The next set of challenges arises at project development. Many energy owner operators and investors do not have organizations and teams with the minimum core competencies to develop successful assets. Owners’ and contractors’ abilities to develop quality engineering, execution plans, and estimates with high levels of confidence are limited, and have been for many years in the construction industry. These gaps—compounded by the projected sheer amount of investment in new energy areas, project fast-tracking, and a stressed supply chain—constitute a recipe for disappointing outcomes. As IPA studies have shown repeatedly in the last 30+ years in the boom-and-bust cycle of industrial capital investment, when markets for a particular sector heat up, businesses lack clarity to assess the competitiveness of the projects in their portfolios and to plan effectively to meet the intended targets. Our studies of past hot markets show how and where the supply chain becomes overwhelmed, which aids decision making for our clients.
Hydrogen, another one of the much recently touted sources of clean energy, faces technology and technical unknowns that, for now, make it of limited use. Yet there is significant investment lined up for hydrogen projects in different regions of the world, with Europe and Asia leading in this respect. Undisciplined project systems and underprepared project organizations and teams will struggle to manage their growing hydrogen portfolios effectively given the risks associated with applying or scaling up new technology. IPA has recently worked with a major energy company on an options analysis for its hydrogen development program, looking at how the value chain for hydrogen should be developed.
While the energy landscape transitions to cleaner sources and carbon-containment approaches, traditional oil and gas projects still need to be developed and executed effectively to meet the world’s energy demands for years to come. Oil and gas operators are expected to focus on faster cycle times, lower cost opportunities, hub projects, subsea tie-backs, enhanced oil recovery, site and sustaining capital projects and revamps, and natural gas plays in the interim. Moreover, for owners in the fuels manufacturing and transportation sectors, managing their sustaining and maintenance portfolios cost effectively in a constantly changing energy market will save millions in capital that can be applied to future investments.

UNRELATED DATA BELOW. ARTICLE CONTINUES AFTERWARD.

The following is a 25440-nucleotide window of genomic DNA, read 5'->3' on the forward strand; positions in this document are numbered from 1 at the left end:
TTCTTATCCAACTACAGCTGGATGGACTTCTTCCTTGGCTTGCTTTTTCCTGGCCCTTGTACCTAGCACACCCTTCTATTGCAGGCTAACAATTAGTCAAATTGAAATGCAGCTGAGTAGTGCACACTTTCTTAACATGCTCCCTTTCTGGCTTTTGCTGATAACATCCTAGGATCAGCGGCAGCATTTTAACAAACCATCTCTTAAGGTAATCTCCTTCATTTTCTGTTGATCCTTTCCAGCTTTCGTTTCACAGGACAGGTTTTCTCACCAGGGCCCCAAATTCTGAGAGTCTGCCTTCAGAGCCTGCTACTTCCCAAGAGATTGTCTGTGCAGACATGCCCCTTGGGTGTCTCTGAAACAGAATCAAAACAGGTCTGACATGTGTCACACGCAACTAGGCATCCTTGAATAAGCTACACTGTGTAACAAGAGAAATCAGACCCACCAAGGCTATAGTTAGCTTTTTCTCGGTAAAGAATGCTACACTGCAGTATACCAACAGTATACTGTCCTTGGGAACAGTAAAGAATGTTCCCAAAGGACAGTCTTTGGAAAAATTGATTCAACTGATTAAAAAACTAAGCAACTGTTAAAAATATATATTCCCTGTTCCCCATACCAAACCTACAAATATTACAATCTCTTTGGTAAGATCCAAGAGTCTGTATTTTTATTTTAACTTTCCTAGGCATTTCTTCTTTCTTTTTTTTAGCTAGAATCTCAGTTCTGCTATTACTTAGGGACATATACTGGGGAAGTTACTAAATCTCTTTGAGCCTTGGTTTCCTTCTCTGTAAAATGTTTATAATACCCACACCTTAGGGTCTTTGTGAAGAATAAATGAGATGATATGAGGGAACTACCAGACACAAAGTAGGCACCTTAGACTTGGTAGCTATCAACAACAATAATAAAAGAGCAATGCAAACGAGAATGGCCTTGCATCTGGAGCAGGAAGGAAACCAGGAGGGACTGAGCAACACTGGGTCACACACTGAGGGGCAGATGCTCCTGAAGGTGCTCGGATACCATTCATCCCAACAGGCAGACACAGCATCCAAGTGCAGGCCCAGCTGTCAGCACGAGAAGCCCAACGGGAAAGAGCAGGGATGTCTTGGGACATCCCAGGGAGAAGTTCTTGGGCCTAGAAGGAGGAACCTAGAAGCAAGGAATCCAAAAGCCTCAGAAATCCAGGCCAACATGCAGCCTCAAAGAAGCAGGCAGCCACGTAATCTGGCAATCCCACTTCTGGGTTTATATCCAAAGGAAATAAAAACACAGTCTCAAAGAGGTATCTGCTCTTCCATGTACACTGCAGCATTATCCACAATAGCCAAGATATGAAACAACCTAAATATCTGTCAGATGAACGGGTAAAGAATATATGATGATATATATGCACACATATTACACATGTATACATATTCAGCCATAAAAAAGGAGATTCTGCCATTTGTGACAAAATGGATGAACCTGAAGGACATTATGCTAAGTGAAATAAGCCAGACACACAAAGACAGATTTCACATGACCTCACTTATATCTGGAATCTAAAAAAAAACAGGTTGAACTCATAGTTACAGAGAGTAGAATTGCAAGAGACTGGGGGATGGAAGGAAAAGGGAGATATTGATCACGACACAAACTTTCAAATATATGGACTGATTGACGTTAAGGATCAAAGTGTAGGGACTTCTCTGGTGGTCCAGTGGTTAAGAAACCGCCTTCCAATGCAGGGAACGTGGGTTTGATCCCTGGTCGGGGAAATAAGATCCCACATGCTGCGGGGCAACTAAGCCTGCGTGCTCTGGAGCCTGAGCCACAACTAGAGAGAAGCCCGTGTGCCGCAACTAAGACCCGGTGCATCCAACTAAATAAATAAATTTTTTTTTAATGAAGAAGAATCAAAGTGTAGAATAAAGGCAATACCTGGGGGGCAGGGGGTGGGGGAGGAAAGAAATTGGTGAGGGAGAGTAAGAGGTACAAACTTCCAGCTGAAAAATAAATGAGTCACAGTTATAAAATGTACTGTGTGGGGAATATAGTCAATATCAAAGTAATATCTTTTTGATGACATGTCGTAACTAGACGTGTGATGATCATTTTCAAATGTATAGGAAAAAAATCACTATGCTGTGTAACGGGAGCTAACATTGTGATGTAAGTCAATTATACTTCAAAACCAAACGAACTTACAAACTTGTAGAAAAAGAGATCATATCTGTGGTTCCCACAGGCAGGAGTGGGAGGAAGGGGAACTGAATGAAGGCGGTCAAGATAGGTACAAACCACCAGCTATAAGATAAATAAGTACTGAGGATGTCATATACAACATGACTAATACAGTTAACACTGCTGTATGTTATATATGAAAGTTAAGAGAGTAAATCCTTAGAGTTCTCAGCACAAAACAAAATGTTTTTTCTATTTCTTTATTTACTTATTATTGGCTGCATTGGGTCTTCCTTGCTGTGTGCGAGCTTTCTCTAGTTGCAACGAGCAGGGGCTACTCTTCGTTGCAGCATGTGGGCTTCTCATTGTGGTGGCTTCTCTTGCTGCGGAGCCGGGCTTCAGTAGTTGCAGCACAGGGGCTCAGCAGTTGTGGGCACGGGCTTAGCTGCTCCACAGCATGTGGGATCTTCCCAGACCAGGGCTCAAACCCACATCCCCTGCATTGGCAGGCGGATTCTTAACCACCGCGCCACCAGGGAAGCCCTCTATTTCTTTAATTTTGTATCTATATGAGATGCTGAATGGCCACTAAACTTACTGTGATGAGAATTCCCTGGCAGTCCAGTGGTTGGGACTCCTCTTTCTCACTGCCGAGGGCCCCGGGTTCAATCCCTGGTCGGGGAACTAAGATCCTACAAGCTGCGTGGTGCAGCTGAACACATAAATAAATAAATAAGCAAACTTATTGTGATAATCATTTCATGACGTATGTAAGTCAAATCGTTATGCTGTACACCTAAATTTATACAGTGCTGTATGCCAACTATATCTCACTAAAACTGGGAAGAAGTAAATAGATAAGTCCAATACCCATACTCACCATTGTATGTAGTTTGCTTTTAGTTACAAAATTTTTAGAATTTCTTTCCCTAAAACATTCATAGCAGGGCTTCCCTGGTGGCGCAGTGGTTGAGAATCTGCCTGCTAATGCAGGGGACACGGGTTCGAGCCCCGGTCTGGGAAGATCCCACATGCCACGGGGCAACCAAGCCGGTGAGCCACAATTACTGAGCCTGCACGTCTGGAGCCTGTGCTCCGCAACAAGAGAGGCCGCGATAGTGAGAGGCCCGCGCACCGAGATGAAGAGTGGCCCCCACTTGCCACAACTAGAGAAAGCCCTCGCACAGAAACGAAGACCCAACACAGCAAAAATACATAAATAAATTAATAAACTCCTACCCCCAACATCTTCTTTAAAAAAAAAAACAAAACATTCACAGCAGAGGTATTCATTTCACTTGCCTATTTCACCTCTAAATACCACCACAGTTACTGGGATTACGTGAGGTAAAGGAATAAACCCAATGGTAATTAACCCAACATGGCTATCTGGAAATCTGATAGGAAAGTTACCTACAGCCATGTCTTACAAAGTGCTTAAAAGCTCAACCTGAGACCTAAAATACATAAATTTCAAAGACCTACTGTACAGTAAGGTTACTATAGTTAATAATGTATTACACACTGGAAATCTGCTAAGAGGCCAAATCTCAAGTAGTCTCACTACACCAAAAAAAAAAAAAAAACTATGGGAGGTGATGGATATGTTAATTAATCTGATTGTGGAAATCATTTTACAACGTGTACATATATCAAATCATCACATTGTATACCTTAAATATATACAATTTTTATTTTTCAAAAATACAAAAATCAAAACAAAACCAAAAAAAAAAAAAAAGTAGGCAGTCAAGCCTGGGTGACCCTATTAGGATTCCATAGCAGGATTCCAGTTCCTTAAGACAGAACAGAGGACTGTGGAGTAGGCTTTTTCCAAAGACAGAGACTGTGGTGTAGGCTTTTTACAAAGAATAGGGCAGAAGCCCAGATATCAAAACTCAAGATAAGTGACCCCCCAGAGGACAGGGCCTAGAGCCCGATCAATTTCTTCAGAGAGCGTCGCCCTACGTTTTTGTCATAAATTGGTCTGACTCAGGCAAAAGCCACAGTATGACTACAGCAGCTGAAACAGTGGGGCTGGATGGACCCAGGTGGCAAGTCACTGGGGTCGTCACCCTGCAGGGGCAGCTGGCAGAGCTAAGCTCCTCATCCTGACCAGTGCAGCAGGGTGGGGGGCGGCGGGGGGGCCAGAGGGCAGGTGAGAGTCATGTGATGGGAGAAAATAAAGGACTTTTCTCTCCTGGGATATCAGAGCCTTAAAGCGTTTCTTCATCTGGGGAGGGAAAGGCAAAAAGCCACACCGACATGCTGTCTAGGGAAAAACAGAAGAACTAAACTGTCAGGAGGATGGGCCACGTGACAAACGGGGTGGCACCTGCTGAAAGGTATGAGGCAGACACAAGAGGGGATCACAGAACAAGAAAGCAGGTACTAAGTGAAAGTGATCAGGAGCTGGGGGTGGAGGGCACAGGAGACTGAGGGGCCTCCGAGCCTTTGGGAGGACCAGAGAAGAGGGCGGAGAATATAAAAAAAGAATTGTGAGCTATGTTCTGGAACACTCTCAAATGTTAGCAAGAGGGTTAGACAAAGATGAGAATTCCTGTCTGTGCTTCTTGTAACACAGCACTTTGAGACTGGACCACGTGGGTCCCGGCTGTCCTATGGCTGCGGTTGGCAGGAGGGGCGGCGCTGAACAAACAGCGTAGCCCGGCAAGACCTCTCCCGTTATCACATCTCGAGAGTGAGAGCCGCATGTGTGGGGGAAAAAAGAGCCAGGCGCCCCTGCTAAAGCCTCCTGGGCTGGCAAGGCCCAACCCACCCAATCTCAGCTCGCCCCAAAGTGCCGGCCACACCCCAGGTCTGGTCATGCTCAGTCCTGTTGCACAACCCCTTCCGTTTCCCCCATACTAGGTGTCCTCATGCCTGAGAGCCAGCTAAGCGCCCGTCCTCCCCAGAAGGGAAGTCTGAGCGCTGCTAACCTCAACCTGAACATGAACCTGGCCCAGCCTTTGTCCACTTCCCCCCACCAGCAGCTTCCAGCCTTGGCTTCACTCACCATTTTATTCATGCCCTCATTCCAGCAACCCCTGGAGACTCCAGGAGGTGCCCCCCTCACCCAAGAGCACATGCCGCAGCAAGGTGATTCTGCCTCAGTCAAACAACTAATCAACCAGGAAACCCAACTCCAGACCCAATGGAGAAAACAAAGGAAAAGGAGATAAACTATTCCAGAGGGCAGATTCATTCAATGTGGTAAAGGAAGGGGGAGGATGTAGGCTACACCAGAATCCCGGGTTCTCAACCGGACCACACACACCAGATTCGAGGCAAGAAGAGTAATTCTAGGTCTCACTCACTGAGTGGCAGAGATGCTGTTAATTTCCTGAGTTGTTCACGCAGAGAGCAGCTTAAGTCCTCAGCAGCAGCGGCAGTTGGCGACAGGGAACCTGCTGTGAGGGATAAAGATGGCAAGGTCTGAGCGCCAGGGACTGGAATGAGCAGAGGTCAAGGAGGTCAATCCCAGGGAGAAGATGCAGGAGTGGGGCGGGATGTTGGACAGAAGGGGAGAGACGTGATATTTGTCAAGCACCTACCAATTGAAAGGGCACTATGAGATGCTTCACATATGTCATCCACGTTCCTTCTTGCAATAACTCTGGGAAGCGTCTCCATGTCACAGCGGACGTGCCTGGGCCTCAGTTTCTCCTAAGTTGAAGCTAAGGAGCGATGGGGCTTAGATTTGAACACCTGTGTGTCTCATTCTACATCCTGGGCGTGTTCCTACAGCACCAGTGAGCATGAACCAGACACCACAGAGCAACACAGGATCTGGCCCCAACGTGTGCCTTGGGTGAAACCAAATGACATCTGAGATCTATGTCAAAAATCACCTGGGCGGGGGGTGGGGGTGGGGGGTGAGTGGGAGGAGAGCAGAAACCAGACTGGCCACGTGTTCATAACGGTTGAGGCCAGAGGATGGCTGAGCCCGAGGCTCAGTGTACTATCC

Like its energy sector clients, IPA has been preparing for the global energy transition for some time. IPA has been actively collaborating with energy industry clients and groups to promote the capital competitiveness of clean energy and GHG emissions abatement projects. The IPA Carbon Working Group, for instance, is a voluntary group whose membership includes some of the E&P industry’s most recognized companies. The group has already produced useful GHG management tools and is actively working to create new tools and research. Separately, a new study is about to get underway to develop industry average capital cost benchmarks for the development and construction of offshore wind farms. IPA will publish updates on the project evaluation and risk assessment services, new research, and cost and schedule estimating tools available to client on for a wide spectrum of energy-related projects.
For over three decades, IPA has been the “go-to” company in helping companies improve the competitiveness of capital project systems across the oil and gas, chemicals, mining, and other capital-intensive sectors. Energy industry leaders have long recognized IPA’s role in providing the industry benchmarks and ground-breaking research necessary for assessing the competitiveness of their capital projects. As we navigate the energy transition landscape, IPA will remain diligent in advancing its benchmarking and research capabilities to continue supporting our clients in the traditional energy industry. We welcome inquiry from firms involved in the planning and construction of new energy and low carbon projects to learn how IPA partners hand in hand with operators to improve the effectiveness of their capital project delivery in constantly evolving and increasingly competitive project markets.
—IPA Staff Writer Geoff Emeigh contributed to this article